Hopes that success of new accommodation service could alleviate PG housing “crisis”

Union - Henry Legg

With a shortage of places in halls of residence, the Students’ Association is hoping that its newly introduced accommodation viewing service will help more students to find private housing.

The Private Accommodation Viewing Service (PAVS), which launched in July, employs a team of student volunteers who view accommodation on behalf of others. This is necessary because most private letting agencies in St Andrews require prospective tenants to view a flat in person before they can sign a lease, but this causes difficulty for some groups.

“In many circumstances, such as those faced by international students who have yet to arrive in St Andrews let alone the country, this step of the letting process is unfeasible and poses a significant barrier in securing private accommodation,” said Pat Mathewson, the Association president, who championed the service following discussions with letting agencies around St Andrews.

He also pointed to the “particularly acute” difficulties faced by entrant students seeking private accommodation, owing to their unfamiliarity with the town.

Students wishing to make use of the fledgling service are asked to contact Sarah Gimont, the SRC accommodation officer, who is in charge of PAVS’ logistical running. So far, 28 people have used the service through a team of 10 volunteers.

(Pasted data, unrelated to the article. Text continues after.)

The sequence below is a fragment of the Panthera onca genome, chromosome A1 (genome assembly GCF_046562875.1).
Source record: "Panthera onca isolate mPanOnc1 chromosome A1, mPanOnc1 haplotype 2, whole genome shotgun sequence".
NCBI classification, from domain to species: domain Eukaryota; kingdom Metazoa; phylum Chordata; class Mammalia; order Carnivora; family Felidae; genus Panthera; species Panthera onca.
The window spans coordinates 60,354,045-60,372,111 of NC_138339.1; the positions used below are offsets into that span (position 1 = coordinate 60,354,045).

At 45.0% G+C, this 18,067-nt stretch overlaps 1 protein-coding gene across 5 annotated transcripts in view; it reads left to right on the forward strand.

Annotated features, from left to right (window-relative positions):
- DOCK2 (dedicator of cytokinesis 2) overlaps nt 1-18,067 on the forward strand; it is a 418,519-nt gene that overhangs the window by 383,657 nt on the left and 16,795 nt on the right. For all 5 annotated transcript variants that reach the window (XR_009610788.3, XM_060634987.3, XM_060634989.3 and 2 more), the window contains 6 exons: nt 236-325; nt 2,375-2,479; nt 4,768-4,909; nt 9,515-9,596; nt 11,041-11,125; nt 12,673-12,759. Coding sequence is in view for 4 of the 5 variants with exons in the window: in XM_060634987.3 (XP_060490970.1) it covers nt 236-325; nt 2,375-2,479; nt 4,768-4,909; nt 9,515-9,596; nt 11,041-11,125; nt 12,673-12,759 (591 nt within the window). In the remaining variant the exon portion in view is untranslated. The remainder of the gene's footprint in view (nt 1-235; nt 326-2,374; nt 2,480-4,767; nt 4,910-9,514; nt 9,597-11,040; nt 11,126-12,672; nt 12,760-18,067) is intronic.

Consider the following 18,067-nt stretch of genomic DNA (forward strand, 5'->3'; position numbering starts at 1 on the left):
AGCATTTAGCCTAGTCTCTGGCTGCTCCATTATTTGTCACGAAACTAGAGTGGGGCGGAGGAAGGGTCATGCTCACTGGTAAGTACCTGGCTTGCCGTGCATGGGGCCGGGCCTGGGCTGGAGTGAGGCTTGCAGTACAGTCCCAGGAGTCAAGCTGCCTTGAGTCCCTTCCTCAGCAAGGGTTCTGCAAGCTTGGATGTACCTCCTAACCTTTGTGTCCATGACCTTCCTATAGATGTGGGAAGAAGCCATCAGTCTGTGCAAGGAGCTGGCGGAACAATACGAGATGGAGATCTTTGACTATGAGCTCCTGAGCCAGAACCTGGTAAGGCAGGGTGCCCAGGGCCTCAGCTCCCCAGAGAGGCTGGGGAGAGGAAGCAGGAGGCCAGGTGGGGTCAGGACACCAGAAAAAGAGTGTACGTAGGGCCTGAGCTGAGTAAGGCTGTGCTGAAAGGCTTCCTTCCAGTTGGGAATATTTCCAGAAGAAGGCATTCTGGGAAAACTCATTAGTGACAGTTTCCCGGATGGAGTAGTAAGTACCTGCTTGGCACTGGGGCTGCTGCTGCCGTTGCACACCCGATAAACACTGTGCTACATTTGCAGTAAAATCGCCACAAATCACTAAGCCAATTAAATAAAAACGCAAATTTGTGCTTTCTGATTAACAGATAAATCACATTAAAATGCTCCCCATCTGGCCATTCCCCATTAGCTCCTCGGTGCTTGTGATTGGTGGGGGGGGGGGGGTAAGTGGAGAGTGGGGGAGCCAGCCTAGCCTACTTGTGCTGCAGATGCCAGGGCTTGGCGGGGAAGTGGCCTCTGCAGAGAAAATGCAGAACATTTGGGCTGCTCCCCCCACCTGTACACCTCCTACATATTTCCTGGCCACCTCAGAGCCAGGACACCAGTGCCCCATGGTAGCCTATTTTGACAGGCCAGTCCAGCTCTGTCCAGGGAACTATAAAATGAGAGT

“My role in this is putting together a team of volunteers – which is already quickly growing – who are currently in St Andrews and available to view flats,” said Ms Gimont. “When requests for a viewing come in, I match them up with a volunteer so that the student can proceed with their lease.

“I’m very excited about the scheme so far, and have already successfully matched people up. I think the program will be extremely effective, especially since the letting agencies are on board.”

Ms Gimont said that PAVS is largely intended to aid postgraduate students, for whom finding accommodation can be particularly difficult because “many incoming [postgraduate] students are unaware of our town’s general housing timeline – i.e. most people finding next year’s accommodation in the winter – and many are unable to visit St Andrews until the start of term.”

Though enthusiastic about the scheme, Ms Gimont recognises that far more work is still needed to solve students’ accommodation problems. She said: “Ultimately, PAVS isn’t supposed to be a cure-all and the Association will work to address the accommodation situation in St Andrews more broadly this year.”

Mr Mathewson said PAVS will be the first in what he promises to be a fuller series of actions to tackle St Andrews’ housing problems. He said: “We don’t consider the programme a panacea, it is but a small part of what will be a larger effort on behalf of the Association to improve the accommodation experience in St Andrews.”

One of those volunteering for PAVS is Charlotte Andrew. Having already viewed and reported back on one flat, she explained that she was motivated to help through sympathy with students struggling to find housing.

“I think a lot of students see postgraduates as slightly separate to the rest of the student population… The overwhelming motivation was probably the thought of how I’d feel in the situation those postgraduates are in – not being able to view flats yourself before signing a lease must be a nightmare!